January 23, 2015, by International students

My experience at Medic West Africa

Six months ago, I received an email requesting if I am willing and would be in the right part of the country to represent The University of Nottingham (UoN) at a conference in Lagos. Instantly, despite living almost 12 hours away from Lagos, I knew this was an opportunity I could not refuse. First, I felt really privileged to speak about my masters dissertation and represent my alma mater right here in my home country, Nigeria. I also thought it would be a great networking opportunity. Above all, having received the Developing Solutions Scholarship, without which I would not have made it to Nottingham, I felt it was a good opportunity to give back to UoN and share my experience/encourage other prospective students to apply.

Before, I knew it October was here and I was rounding up my slides. For the first time I would be presenting to an audience I was not sure of. I arrived on Day 2 of the event and was set to roll. My two days at Medic West Africa was pretty much like my part-time day job as a student ambassador while in UoN – only this time I was an alumni ambassador, the venue was Lagos, not the UK and in some cases I was speaking about the University in my local language, Igbo. It was certainly very interesting and rewarding. I answered many questions I remember asking others before I left for the UK. Many people were very happy to have had a chat with me, particularly those who came specifically to seek advice in my field, MPH (International Health)/Epidemiology, of which I was very happy to share.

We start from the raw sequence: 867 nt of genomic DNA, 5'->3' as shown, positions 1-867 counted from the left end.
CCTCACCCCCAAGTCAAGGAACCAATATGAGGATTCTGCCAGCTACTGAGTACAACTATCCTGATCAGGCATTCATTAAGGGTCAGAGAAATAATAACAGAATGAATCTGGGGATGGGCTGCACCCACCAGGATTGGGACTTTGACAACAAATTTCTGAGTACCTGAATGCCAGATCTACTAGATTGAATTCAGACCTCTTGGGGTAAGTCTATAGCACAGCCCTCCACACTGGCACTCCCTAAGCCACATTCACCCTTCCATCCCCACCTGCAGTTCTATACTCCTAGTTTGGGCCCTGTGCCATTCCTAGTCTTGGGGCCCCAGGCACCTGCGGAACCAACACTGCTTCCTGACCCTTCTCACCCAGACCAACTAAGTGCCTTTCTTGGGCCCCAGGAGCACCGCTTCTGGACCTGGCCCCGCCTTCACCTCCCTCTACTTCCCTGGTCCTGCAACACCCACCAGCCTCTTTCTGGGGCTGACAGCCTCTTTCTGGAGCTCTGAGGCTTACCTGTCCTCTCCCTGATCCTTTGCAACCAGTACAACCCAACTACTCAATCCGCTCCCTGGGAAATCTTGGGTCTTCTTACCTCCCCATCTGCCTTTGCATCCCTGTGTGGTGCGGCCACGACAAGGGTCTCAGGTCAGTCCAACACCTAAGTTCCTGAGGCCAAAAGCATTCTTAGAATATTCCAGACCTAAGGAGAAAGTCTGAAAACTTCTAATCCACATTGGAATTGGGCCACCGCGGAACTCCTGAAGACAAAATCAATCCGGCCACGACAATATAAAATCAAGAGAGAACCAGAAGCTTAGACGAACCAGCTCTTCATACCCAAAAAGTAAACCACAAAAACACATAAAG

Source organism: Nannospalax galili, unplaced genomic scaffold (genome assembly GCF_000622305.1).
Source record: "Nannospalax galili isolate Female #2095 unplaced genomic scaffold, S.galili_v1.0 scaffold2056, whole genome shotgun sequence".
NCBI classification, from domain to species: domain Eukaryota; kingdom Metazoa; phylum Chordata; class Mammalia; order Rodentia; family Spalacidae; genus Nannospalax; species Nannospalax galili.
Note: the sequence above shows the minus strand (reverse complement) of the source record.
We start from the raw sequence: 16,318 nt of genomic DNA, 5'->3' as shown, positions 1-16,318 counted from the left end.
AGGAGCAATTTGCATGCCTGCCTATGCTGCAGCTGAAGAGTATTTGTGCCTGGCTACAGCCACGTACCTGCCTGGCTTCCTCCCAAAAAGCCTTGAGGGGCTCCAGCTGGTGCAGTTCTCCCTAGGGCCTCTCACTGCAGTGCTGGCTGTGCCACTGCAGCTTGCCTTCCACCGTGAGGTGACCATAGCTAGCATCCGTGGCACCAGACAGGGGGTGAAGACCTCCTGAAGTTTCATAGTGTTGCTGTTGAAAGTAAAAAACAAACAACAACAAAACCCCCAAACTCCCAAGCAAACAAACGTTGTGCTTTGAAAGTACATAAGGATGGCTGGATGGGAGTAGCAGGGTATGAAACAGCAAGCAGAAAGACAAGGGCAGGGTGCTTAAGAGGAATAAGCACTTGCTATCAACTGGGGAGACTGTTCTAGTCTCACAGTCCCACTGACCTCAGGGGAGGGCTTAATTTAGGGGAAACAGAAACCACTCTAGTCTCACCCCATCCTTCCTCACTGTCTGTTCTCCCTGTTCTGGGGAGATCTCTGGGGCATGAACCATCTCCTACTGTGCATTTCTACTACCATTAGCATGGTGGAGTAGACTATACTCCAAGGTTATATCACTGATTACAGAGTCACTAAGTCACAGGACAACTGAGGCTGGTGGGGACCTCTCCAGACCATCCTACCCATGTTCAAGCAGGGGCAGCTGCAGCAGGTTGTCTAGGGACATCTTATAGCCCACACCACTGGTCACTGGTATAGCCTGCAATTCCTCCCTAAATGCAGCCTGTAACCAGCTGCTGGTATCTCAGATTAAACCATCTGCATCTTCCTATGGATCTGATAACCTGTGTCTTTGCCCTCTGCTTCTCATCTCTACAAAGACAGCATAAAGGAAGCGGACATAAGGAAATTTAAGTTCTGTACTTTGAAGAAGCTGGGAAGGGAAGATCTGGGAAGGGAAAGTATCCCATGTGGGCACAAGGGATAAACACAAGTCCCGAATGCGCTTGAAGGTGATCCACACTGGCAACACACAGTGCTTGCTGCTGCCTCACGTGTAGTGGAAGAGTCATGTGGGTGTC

Gladys at Medic West Africa

Getting ready to meet prospective students

My masterclass presentations went ok. Having my a good friend, Felix Abrahams Obi, who is also a Developing Solutions Alumni, present made it all complete. My slides ended with our graduation picture and I guess that made our story look more real and feasible to our audience. We both answered questions from the audience at end of the presentations. The highlight of the event was having a renowned Nigerian Professor of Pathology, Olufemi Wiliams, who was part of the audience, commend the UoN for getting up to the top 100 global universities in a short time. He also critiqued my dissertation, offered feedback on my slides and finally commended me for an excellent presentation. I was absolutely pleased. We took lots of pictures with all participants and other UoN alumni we met at the event.

Gladys with Felix and Emma

Gladys with Felix and Emma

I came home with many new contacts and nice memories of a beautiful and indeed rewarding two-day event. This would not have been possible without the support and professionalism of UoN West African Liaison Officer, Emma Tayou and I must not end this without commending her. Thank you Emma. Thank you University of Nottingham for the Developing Solutions Scholarship and for this great opportunity.

Medic West Africa 1Dr Gladys Onyinye Olisaekee studied a Master of Public Health course at Nottingham, graduating in 2013, and currently consults and volunteers with the health-oriented NGO Jhpiego in Nigeria.


Posted in AcademicScholarships